MLK Day 2022: Reflections on Solidarity and Connection
It’s cliché, but we need to do better. I need to do better.
On this Martin Luther King Jr. Day, I cannot help but think about the many companies and organizations scrambling to draft their yearly MLK quotes for social media posts and advertisements. The same happens in February for Black History Month, to which the same companies and organizations will hustle to attract guest speakers for their yearly ‘lunch and learns’ and staff gatherings. I’m not exempt from these activities — I’m also guilty of planning similar events to try to promote diversity through carefully crafted internal emails and educational talks. Reflecting upon this, I could have done better throughout the years to promote meaningful conversations with colleagues and friends, which is a much better strategy to encourage human connection, understanding, and deep listening.
Having meaningful conversations starts with self-education, a deep dive into history and relating your own lived experiences to these moments in time.
This year, I’m thinking a lot about Asian and Black solidarity. As a second generation South Asian woman, I admittedly (and shamefully) don’t know a lot about the relationship between Black and Asian Americans and can’t recall specific examples of solidarity and allyship from history. After an internet search, an oped by Van Jones summed up several key examples between our communities. The example that struck me the most is the work and life of Grace Lee Boggs, the great civil and labor rights activist. She spent her entire existence advocating for many issues in concert with her husband, James Boggs, while approaching her work through an intersectional lens.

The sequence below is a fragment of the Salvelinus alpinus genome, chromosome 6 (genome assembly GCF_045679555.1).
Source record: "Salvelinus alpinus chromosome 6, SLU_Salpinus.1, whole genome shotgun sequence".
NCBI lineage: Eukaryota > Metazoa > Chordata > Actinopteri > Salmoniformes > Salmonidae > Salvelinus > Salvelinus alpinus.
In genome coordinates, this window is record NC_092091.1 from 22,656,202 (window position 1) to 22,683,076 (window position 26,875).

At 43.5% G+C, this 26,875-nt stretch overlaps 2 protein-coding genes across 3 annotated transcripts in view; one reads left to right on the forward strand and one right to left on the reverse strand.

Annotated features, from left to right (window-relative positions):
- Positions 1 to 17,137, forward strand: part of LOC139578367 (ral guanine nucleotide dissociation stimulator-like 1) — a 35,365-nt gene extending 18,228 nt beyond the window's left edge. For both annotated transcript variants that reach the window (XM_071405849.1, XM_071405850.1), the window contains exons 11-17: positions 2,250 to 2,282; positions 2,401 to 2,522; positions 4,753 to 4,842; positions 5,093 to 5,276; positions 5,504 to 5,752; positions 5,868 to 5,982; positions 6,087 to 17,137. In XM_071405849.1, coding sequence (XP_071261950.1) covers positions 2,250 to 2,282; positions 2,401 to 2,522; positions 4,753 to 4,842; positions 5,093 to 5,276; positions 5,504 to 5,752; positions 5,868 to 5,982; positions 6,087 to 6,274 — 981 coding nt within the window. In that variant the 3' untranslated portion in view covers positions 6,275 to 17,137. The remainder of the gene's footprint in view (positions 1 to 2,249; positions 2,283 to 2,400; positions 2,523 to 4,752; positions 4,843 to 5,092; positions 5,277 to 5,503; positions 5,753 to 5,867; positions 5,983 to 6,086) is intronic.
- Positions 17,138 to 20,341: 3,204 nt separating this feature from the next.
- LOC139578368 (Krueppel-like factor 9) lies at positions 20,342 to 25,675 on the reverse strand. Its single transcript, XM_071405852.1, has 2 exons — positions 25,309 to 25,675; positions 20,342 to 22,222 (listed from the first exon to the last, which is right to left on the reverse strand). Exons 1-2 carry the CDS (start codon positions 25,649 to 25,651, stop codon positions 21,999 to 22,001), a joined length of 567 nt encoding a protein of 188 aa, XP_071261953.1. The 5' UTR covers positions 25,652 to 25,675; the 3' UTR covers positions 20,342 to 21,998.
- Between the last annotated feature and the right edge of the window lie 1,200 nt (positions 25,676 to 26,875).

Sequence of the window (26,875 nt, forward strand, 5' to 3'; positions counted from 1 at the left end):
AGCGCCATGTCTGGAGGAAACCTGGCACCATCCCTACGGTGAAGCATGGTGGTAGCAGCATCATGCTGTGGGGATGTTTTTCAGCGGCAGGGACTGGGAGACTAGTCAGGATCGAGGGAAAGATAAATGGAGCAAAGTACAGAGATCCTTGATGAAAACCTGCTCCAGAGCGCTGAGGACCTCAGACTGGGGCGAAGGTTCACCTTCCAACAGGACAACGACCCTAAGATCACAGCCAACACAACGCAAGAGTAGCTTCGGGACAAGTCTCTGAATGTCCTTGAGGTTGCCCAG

Another example new to me was that Frederick Douglass served as an immigration advocate for Chinese immigrants. Over 100 years ago he proclaimed, “A smile or a tear has not nationality; joy and sorrow speak alike to all nations, and they, above all the confusion of tongues, proclaim the brotherhood of man.” I know of Frederick Douglass through history books and as an abolitionist, but not as an advocate for Asian Americans. So, what can we learn from these moments and leaders like Grace Lee Boggs and Frederick Douglass who did more than host “lunch and learns?”
We should strive for less performance and more self-reflection and meaningful engagements.
As a social worker and circle keeper, I believe that we should commemorate MLK Day with daring conversations with ourselves and others. I believe that restorative justice techniques – like circles – belong in the workplace so that we move beyond being “talked to” and begin the process of understanding the true meaning of solidarity. Instead of highlighting quotes and showing videos, a better technique is to dissect Dr. King’s writings and structure conversations around personal experiences. It’s not hard to plan, but it’s hard to do. It’s a practice we must cultivate and I am committed to doing better.
*Photo by Markus Spiske on Unsplash